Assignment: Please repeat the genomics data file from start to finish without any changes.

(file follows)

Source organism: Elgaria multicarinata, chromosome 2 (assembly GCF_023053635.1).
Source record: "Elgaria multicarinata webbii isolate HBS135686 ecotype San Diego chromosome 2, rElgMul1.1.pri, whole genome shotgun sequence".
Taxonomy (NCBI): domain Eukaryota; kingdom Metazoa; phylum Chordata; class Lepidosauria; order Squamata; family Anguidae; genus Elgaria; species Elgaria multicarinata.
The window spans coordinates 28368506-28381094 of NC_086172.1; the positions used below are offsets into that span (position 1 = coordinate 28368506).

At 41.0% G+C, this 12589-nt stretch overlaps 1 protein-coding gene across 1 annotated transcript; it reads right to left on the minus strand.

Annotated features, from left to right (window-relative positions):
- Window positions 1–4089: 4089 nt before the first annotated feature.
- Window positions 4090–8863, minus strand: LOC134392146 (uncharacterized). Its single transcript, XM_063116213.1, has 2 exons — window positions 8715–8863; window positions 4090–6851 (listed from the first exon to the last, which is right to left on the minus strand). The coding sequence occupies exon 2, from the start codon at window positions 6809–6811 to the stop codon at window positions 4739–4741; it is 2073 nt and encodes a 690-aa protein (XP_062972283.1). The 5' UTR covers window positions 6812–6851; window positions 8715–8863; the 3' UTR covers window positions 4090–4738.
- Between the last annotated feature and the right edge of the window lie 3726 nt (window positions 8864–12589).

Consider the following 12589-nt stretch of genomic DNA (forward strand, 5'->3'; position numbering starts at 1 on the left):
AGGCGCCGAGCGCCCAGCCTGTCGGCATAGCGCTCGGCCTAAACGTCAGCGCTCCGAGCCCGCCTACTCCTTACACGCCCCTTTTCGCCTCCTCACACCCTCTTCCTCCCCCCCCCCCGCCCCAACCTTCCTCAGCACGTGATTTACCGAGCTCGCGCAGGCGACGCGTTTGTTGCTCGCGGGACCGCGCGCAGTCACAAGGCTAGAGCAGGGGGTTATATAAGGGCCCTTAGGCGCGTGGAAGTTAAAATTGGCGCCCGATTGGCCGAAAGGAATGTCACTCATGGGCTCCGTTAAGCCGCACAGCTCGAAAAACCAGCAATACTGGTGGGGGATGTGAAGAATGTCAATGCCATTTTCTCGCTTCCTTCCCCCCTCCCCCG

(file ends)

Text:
Source organism: Elgaria multicarinata, chromosome 2 (assembly GCF_023053635.1).
Source record: "Elgaria multicarinata webbii isolate HBS135686 ecotype San Diego chromosome 2, rElgMul1.1.pri, whole genome shotgun sequence".
Taxonomy (NCBI): domain Eukaryota; kingdom Metazoa; phylum Chordata; class Lepidosauria; order Squamata; family Anguidae; genus Elgaria; species Elgaria multicarinata.
The window spans coordinates 28368506-28381094 of NC_086172.1; the positions used below are offsets into that span (position 1 = coordinate 28368506).

At 41.0% G+C, this 12589-nt stretch overlaps 1 protein-coding gene across 1 annotated transcript; it reads right to left on the minus strand.

Annotated features, from left to right (window-relative positions):
- Window positions 1–4089: 4089 nt before the first annotated feature.
- Window positions 4090–8863, minus strand: LOC134392146 (uncharacterized). Its single transcript, XM_063116213.1, has 2 exons — window positions 8715–8863; window positions 4090–6851 (listed from the first exon to the last, which is right to left on the minus strand). The coding sequence occupies exon 2, from the start codon at window positions 6809–6811 to the stop codon at window positions 4739–4741; it is 2073 nt and encodes a 690-aa protein (XP_062972283.1). The 5' UTR covers window positions 6812–6851; window positions 8715–8863; the 3' UTR covers window positions 4090–4738.
- Between the last annotated feature and the right edge of the window lie 3726 nt (window positions 8864–12589).

Consider the following 12589-nt stretch of genomic DNA (forward strand, 5'->3'; position numbering starts at 1 on the left):
AGGCGCCGAGCGCCCAGCCTGTCGGCATAGCGCTCGGCCTAAACGTCAGCGCTCCGAGCCCGCCTACTCCTTACACGCCCCTTTTCGCCTCCTCACACCCTCTTCCTCCCCCCCCCCCGCCCCAACCTTCCTCAGCACGTGATTTACCGAGCTCGCGCAGGCGACGCGTTTGTTGCTCGCGGGACCGCGCGCAGTCACAAGGCTAGAGCAGGGGGTTATATAAGGGCCCTTAGGCGCGTGGAAGTTAAAATTGGCGCCCGATTGGCCGAAAGGAATGTCACTCATGGGCTCCGTTAAGCCGCACAGCTCGAAAAACCAGCAATACTGGTGGGGGATGTGAAGAATGTCAATGCCATTTTCTCGCTTCCTTCCCCCCTCCCCCG